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Your previous books, Between the Devil and the Deep Blue SeaBetween the Spark and the Burn, and Wink Poppy Midnight are very different books from The Boneless Mercies. What made you want to write a more historical piece?
Fantasy is my first love. The words “sword and sorcery” still make my heart skip a beat. Fantasy is what I read when I want to truly escape into a fictional world. Spring and summer are for Jerome K. Jerome and PG Wodehouse or mysteries like Miss Marple or Brother Cadfael—but fall and winter are for fantasy, a retreat into something darker and grander and nobler than the world I know. It was my favorite genre as a kid and is still my favorite today. Continue reading

Behind the Book: The Dark Between Stars by Atticus

Editor’s Note: Atticus is the internationally bestselling author of Love Her Wild, his first collection of poetry. In The Dark Between Stars, Atticus delves into the dualities of life experiences and the connections between life’s highs and lows. In this poignant collection, he captures the need for both beauty and pain, for light-heartedness and deep revelations. This collection is a glimpse into the human soul, full of tragedy and promise. We had the opportunity to catch up with Atticus recently. Read on to discover his answers to our questions!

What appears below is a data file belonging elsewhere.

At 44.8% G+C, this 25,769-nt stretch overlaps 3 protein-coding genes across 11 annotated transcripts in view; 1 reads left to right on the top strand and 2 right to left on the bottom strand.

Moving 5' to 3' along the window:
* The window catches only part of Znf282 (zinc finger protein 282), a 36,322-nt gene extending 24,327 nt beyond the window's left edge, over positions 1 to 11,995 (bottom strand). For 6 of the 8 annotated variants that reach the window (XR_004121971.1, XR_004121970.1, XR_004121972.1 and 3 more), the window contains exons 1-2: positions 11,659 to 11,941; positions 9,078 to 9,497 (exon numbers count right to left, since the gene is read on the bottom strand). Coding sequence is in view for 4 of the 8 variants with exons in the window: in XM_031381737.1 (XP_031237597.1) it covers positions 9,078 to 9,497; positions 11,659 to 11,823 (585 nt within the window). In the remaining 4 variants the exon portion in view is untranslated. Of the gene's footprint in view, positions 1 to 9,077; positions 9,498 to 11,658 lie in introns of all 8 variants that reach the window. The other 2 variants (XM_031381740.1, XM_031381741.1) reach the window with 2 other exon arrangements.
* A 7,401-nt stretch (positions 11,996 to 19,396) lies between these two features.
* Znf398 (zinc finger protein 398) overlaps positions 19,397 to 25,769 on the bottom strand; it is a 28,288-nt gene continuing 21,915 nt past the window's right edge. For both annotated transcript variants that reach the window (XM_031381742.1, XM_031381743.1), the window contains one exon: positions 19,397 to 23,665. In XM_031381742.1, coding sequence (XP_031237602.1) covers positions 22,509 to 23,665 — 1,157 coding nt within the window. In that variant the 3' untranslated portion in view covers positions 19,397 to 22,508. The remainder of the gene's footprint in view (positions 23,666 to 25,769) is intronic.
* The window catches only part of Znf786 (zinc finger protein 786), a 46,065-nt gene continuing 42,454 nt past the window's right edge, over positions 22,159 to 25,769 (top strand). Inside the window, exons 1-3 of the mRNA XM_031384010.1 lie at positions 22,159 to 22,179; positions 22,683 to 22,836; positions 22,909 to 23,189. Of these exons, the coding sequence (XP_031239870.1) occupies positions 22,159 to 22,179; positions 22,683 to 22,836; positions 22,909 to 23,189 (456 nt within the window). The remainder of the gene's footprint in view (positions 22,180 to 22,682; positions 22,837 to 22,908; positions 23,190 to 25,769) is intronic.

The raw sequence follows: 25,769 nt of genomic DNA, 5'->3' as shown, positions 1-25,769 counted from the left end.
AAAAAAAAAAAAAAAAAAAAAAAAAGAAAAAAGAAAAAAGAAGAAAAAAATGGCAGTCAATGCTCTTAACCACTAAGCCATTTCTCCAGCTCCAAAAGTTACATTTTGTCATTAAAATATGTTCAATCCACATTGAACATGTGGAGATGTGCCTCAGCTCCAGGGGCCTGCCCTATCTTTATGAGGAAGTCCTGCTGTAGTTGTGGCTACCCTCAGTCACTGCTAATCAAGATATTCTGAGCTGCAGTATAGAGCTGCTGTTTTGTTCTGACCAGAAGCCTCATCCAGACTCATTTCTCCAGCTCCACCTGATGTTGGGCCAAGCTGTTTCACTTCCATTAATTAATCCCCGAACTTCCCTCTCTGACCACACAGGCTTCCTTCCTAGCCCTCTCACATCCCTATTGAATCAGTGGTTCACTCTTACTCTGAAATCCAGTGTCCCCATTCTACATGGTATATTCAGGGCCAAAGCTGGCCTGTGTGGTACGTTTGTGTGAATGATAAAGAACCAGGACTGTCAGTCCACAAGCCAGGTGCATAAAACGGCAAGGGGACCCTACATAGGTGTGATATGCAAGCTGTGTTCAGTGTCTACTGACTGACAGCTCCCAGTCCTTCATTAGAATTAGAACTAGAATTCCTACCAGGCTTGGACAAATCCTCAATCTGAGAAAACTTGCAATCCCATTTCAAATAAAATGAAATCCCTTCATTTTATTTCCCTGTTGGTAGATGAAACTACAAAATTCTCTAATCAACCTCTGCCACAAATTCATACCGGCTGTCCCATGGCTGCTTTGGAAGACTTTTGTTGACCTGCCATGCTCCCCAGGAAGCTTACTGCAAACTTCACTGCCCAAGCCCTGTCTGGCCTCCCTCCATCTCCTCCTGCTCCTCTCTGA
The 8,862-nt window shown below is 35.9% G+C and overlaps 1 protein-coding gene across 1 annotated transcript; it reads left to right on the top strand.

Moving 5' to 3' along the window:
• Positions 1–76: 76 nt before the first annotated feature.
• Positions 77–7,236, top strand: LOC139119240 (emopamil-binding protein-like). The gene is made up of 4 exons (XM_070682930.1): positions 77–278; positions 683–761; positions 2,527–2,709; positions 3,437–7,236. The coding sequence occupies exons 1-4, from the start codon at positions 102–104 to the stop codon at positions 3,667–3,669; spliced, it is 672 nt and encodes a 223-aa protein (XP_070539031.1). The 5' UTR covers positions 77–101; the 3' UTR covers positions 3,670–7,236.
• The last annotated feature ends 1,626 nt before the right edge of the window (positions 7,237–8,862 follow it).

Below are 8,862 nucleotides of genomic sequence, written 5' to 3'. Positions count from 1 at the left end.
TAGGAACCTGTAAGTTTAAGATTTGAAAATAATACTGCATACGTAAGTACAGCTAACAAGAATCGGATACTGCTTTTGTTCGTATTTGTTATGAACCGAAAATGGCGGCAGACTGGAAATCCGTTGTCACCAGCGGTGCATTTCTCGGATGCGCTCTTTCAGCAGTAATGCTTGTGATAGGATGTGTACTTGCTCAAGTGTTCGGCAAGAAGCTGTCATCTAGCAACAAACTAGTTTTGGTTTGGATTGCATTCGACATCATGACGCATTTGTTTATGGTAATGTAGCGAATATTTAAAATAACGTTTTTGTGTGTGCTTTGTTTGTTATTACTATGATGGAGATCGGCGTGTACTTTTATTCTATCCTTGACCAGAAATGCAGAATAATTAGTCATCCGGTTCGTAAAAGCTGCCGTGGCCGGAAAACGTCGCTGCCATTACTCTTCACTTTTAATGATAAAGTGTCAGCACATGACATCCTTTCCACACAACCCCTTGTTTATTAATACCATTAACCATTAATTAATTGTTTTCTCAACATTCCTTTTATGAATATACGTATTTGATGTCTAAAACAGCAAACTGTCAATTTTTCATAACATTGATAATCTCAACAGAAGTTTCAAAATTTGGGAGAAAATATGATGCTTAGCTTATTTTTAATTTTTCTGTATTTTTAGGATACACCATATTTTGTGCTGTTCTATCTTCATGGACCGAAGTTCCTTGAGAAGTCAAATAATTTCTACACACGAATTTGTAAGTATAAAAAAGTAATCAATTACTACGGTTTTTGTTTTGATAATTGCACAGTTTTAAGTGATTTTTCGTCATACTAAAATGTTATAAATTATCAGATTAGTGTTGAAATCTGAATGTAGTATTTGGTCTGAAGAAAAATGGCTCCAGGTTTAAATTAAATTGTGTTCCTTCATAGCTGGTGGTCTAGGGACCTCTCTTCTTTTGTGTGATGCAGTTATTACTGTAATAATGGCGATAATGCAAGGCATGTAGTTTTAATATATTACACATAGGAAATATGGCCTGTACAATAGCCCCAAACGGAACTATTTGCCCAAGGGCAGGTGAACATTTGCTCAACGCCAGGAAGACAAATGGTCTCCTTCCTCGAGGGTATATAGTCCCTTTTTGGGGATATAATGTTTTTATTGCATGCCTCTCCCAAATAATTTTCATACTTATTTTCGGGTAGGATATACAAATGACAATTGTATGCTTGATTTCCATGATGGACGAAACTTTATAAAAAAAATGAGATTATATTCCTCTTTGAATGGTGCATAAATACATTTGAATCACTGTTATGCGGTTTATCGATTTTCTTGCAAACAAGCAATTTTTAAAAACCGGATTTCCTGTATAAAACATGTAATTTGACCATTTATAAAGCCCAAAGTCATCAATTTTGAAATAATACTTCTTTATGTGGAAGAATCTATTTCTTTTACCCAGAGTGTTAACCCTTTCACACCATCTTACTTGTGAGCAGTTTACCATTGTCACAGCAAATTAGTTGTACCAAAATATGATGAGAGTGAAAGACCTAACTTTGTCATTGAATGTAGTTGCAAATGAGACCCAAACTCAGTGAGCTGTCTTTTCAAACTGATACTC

When did you first start writing poetry? What was your inspiration?
I began about 5 years ago. I was in Paris at the time and was moved by the way the city looked after it rained. I took out my phone and started writing. I decided to post what I had written on Instagram, but I knew that I wanted to do it anonymously so I could always remember to write what I feel and tell the truth.

Do you have any recommendations for people who are just starting to write poetry for the first time?
Bukowski said, “don’t try,” which, to me, means: don’t set out to write the best poem. Just write something, period, and the good will come. I believe that.